In a guest post on Nicholas Kristof’s New York Times blog, Han-Yi Shaw, a research fellow at Taipei’s National Chengchi University, argues that Japanese historical documents support China’s claim to the Diaoyu Islands—or, at least, Taiwan’s.
Collectively, these official documents leave no doubt that the Meiji government did not base its occupation of the islands following “on-site surveys time and again,” but instead annexed them as booty of war. This is the inconvenient truth that the Japanese government has conveniently evaded.
Japan asserts that neither Beijing nor Taipei objected to U.S. administration after WWII. That’s true, but what Japan does not mention is that neither Beijing nor Taipei were invited as signatories of the San Francisco Peace Treaty in 1951, from which the U.S. derived administrative rights.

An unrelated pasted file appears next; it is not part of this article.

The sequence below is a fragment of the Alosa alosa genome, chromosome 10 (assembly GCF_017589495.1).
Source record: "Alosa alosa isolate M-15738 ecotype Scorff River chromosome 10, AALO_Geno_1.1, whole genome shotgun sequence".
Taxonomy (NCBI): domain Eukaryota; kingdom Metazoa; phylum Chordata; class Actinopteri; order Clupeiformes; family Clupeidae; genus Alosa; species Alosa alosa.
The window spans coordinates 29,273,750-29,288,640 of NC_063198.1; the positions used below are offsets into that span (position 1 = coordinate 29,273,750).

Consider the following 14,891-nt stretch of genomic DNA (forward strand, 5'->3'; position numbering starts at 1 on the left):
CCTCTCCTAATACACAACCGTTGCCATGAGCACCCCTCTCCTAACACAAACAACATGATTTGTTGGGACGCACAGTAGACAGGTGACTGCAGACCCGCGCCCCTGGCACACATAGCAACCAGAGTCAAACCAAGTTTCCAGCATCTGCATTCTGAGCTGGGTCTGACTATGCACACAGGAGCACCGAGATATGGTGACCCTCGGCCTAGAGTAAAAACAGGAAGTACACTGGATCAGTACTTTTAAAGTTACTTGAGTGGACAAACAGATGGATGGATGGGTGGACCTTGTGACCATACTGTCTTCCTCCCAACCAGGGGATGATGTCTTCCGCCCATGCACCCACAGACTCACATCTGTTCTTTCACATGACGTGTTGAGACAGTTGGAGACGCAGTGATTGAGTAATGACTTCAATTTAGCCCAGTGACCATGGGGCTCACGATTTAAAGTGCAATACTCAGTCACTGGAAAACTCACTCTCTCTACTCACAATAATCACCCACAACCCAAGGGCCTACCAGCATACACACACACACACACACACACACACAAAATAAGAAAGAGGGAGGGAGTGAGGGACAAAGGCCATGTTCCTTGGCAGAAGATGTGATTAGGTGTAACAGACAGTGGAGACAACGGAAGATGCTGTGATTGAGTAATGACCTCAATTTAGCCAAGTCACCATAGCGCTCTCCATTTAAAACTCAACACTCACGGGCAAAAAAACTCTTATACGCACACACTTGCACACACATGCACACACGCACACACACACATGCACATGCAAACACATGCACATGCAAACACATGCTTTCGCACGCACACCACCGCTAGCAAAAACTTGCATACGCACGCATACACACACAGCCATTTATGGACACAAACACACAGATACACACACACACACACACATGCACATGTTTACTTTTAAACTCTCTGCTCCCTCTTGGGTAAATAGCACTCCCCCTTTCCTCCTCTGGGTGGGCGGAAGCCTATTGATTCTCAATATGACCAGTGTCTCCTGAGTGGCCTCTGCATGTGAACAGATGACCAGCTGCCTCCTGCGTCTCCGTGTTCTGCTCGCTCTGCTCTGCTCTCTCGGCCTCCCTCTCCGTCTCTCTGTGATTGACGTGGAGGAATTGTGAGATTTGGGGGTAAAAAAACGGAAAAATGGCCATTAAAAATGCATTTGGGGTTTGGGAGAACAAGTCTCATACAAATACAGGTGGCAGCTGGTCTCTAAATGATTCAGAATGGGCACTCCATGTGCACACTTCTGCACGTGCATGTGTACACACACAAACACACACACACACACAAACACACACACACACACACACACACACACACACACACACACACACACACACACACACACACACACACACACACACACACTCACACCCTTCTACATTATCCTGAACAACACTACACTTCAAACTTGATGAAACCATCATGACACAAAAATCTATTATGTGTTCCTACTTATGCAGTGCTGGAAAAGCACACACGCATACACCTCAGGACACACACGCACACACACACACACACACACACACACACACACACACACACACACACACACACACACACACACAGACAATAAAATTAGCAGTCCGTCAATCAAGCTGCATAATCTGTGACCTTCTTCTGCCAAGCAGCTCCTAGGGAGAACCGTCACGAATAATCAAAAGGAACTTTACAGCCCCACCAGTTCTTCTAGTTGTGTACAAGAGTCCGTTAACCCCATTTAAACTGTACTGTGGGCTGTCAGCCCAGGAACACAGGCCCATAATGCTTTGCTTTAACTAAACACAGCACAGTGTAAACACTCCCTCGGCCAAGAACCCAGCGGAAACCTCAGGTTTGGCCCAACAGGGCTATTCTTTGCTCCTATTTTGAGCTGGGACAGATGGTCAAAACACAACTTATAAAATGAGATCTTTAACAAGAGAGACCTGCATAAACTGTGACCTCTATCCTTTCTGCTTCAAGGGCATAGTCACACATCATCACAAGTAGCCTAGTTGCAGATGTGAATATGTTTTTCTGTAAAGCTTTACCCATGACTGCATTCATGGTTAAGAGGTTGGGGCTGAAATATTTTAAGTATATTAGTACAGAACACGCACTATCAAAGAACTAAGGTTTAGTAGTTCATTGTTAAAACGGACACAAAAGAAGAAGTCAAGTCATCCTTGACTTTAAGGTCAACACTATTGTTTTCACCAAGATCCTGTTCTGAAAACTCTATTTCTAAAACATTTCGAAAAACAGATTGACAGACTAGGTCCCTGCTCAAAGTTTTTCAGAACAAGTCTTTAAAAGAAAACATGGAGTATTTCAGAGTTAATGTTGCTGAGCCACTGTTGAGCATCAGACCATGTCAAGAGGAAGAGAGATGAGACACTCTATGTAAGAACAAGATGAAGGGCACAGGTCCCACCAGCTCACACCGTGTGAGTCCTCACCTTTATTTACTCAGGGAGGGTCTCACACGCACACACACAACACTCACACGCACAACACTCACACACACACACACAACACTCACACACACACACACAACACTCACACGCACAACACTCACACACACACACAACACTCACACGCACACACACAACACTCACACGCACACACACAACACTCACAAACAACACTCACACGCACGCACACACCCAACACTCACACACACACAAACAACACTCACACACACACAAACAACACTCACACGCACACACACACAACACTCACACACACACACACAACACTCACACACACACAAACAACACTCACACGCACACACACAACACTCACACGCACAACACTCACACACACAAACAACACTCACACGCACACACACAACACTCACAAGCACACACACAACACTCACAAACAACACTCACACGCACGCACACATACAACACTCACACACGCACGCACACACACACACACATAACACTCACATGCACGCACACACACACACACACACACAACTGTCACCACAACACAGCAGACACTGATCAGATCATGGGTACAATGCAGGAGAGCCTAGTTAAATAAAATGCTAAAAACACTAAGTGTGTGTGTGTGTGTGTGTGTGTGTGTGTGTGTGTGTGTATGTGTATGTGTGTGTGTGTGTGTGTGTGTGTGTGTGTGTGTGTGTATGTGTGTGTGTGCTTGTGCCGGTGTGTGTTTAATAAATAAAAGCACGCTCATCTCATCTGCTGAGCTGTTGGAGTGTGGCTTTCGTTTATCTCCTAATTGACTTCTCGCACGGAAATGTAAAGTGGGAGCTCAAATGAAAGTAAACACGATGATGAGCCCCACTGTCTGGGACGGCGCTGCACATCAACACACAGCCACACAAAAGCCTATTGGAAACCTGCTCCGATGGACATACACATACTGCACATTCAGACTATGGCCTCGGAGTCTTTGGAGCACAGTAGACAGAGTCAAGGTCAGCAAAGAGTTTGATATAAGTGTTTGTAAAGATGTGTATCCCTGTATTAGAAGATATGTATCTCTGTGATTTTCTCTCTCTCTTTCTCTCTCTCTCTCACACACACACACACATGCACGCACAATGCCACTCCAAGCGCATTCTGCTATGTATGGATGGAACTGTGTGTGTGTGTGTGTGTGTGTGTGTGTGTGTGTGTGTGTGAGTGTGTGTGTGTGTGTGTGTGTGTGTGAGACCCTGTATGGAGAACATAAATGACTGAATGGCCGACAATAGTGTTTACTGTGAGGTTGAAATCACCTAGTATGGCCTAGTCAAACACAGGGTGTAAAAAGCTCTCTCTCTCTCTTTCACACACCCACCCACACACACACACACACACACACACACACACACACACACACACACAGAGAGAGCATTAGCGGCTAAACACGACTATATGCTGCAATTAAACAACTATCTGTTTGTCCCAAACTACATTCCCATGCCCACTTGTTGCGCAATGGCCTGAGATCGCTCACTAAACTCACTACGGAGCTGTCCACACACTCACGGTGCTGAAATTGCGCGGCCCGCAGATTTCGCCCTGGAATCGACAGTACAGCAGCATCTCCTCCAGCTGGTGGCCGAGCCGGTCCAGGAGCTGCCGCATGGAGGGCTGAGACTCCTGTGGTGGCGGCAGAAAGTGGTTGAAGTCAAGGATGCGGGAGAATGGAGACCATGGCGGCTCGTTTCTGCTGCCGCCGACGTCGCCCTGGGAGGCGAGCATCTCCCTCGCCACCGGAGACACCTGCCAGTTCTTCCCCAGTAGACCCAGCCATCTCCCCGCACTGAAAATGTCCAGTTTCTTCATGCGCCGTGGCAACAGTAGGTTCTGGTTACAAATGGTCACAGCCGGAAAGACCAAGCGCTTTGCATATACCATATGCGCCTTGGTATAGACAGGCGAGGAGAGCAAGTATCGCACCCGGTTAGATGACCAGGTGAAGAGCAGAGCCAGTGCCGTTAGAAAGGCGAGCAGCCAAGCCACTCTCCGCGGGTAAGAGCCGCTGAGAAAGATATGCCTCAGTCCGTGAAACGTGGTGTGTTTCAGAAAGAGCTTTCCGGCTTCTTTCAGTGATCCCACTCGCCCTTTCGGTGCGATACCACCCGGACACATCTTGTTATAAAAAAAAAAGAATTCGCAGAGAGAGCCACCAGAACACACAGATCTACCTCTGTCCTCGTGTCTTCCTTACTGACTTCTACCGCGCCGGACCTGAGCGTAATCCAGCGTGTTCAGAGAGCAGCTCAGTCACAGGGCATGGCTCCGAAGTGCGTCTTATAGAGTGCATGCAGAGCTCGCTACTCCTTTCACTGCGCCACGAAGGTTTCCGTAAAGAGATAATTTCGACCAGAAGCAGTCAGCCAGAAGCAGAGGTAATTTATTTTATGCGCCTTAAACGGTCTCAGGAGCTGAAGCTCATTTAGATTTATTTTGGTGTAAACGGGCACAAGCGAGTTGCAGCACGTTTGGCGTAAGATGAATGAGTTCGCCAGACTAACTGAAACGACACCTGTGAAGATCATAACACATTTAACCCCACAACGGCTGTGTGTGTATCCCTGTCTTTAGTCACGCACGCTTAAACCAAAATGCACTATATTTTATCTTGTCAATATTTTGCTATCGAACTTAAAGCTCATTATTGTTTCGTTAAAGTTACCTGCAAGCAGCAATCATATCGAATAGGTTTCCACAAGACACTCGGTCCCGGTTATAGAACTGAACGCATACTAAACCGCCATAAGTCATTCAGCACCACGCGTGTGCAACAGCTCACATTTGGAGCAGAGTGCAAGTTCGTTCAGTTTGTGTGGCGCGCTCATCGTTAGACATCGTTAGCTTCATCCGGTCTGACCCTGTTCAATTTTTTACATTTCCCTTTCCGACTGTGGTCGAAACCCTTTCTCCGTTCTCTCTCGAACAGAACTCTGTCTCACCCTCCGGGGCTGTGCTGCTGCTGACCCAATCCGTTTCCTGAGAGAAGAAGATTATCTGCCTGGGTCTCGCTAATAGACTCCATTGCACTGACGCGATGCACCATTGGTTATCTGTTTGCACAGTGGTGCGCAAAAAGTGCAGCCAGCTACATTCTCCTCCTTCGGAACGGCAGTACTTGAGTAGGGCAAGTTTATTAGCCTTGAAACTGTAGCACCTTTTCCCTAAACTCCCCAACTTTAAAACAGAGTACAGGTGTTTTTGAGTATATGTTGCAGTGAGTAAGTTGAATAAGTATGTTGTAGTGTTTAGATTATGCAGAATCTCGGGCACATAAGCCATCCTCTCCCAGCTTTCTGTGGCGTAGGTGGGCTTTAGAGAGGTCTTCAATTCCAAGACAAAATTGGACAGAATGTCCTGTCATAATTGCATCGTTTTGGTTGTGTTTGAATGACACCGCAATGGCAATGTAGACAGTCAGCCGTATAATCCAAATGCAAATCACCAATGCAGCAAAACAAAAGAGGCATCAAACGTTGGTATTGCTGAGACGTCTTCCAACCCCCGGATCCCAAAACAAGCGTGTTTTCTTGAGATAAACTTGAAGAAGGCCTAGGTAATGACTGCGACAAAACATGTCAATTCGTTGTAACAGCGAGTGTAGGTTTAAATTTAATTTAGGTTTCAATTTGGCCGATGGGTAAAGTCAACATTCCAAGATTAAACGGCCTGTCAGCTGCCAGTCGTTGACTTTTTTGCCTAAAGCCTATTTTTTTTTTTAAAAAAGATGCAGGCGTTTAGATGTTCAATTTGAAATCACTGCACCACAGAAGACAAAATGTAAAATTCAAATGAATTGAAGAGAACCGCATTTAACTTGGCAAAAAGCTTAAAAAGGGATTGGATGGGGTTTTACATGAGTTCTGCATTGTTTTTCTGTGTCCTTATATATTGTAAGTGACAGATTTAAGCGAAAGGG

When Japan annexed the Diaoyu/Senkaku Islands in 1895, it detached them from Taiwan and placed them under Okinawa Prefecture. Moreover, the Japanese name “Senkaku Islands” itself was first introduced in 1900 by academic Kuroiwa Hisashi and adopted by the Japanese government thereafter. Half a century later when Japan returned Taiwan to China, both sides adopted the 1945 administrative arrangement of Taiwan, with the Chinese unaware that the uninhabited “Senkaku Islands” were in fact the former Diaoyu Islands. This explains the belated protest from Taipei and Beijing over U.S. administration of the islands after the war.
Shaw’s argument should really be read in its entirety. Kristof has invited Japanese scholars to respond.
See more on the heated Diaoyu Islands dispute via CDT.